THE partner of Pauline Hunt has told how he secretly planned the couple’s heartbreaking wedding after her devastating diagnosis.
Devoted Gordon fought back tears to comfort Pauline when doctors revealed the kidney transplant that was supposed to save her life was killing her instead.
He said: “I had to be strong for my Pauline because I could see how frightened she was when the specialists told her the transplant had given her cancer.
“Nobody could tell us how long she has, so I resolved to give her the best possible memories. I wanted her to know just how much I loved her.
“We had planned to get married next May, but after the diagnosis, I decided we had to bring the wedding forward.
“I set about planning the most special day I could for her.
“Inside my heart was broken in a million bits because I’d waited all my life to find this incredible lady, and here she was being taken from me in the most cruel way.”
My heart was in a million pieces but I wanted a special day for Pauline. I found a beautiful dress online and the hospital chaplain agreed to marry us. My wife looked like a princess on our happiest, saddest day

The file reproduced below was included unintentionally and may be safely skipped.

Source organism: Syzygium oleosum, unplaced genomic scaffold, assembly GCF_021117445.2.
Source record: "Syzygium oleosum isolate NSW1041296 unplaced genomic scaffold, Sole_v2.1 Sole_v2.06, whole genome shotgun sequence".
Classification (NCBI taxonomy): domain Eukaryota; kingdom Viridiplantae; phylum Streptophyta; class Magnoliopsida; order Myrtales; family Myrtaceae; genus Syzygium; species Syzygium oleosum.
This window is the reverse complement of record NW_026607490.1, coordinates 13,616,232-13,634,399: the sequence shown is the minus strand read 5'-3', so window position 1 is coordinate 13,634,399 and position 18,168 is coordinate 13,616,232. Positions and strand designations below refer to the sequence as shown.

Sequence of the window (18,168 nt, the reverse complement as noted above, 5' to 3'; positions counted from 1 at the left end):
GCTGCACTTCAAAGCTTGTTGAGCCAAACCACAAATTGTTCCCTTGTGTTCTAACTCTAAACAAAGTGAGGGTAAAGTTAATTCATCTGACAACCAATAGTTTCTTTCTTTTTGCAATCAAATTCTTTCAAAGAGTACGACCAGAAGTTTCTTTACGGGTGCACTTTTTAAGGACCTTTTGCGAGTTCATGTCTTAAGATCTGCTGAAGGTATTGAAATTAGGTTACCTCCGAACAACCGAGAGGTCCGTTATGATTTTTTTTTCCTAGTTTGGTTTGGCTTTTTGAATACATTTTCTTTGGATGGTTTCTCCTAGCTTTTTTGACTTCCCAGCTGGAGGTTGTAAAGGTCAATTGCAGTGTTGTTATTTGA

Gordon, a former warehouseman, began searching for a bridal gown fit to grace the love of his life.
He said: “Pauline and had I met online almost three years ago, and from the moment I laid eyes on her, I knew she was the one I had been waiting for.
“We hadn’t even exchanged words, but when I saw her waiting for me at Buchanan Street bus station in Glasgow on our very first date, somehow I just knew we would be together.”
Within weeks, they were a couple and during a holiday to Benidorm, Gordon tricked Pauline to go up on stage in front of hundreds of people, so he could go down on one knee to propose.
Gordon said: “I’d bought a beautiful engagement ring and we invited our kids and my sister to go on holiday with us.
“They were all in on the secret. Only Pauline didn’t have a clue about my proposal plans.
“We’d been for a lovely meal and were settling down to watch the nightly show in the hotel when Pauline got called to the stage.